Originally published Jan. 30, 2015.
I know a lot of Republicans want to repeal the Affordable Care Act, but I've had a hard time figuring out what, if anything, they want to take its place. That's unfortunate, given the power they hold in North Carolina and in Congress.
Philip Klein, commentary editor for the conservative Washington Examiner, agrees. "If opponents of the law want to win the war over the future of the nation's medical system, they will have to unite around an alternative approach," he writes in "Overcoming Obamacare: Three Approaches to Reversing the Government Takeover of Health Care."
Klein argues that there's not really a dearth of GOP alternatives. Instead, he says, there are too many –and all of them tend to get drowned out in general discourse by the "repeal" rhetoric.
Digital Access for only $0.99
For the most comprehensive local coverage, subscribe today.
Health reform has never been a favorite GOP issue, except for opposing expansion of government's role, Klein writes. You can fire up a conservative crowd by talking about tax cuts, gun rights, immigration or the war on terror, he says, but don't expect to get cheers for talking about tax treatment of health insurance.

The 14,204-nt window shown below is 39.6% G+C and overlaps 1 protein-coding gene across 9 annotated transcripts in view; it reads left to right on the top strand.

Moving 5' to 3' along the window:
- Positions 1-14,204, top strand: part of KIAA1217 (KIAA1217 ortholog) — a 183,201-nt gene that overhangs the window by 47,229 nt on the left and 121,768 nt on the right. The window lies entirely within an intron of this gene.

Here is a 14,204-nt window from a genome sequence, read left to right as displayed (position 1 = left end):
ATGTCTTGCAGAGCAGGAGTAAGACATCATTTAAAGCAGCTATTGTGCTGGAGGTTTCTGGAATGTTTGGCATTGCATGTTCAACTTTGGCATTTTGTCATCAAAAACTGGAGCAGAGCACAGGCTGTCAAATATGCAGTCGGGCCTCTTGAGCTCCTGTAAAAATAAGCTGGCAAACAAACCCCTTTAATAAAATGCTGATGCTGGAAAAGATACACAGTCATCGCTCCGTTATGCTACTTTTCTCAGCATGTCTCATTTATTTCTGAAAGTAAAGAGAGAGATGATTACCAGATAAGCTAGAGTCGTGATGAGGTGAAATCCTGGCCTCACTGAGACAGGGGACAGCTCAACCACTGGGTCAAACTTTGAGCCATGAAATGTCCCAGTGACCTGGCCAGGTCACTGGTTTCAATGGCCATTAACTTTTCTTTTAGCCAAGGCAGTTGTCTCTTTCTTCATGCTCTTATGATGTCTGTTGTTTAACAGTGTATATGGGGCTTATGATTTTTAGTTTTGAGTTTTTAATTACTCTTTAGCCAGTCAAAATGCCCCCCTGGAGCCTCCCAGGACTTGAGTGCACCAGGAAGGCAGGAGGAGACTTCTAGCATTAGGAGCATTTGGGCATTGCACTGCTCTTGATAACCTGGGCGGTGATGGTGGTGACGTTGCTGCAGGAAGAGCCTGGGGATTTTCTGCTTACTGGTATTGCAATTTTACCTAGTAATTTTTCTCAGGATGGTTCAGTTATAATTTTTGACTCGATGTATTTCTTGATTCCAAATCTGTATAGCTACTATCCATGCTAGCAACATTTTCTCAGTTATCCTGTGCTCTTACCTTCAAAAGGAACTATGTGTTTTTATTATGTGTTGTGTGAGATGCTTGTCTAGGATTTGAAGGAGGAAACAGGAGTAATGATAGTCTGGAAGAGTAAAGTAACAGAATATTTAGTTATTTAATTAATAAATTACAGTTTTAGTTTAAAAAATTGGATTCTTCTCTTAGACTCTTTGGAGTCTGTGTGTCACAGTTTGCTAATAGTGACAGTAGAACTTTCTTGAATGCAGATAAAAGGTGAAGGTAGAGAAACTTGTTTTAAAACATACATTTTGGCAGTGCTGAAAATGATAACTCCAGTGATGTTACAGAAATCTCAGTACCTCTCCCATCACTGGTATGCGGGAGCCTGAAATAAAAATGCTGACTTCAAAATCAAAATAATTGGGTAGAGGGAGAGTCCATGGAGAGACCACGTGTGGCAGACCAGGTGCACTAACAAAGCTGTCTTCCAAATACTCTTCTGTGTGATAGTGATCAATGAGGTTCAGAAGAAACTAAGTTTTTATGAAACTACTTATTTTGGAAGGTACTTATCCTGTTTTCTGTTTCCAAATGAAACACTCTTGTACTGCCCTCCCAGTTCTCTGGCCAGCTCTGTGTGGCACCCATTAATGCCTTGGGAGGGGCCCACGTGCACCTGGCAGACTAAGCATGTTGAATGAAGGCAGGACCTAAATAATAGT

"When Republicans utter phrases such as 'repeal and replace,' what conservatives often hear is 'Obamacare Lite.' As a result, the prevailing question on the right often becomes, 'Why can't we just repeal the law and be done with the health care issue?' The answer is that even if simple repeal were politically obtainable, Americans would still be left with a broken health care system."
Klein groups the alternatives into three camps: Reform, replace and restart. I'll loop back to these options. For now, I'll settle for noting that Klein, like many of other political perspectives, believes more and better information about the cost of health care is essential. "Give consumers the motivation they need to save money and the information they need to do so, and suppliers of goods and services will respond by providing better value," he writes. "For the most part, neither feature exists in the American health care system."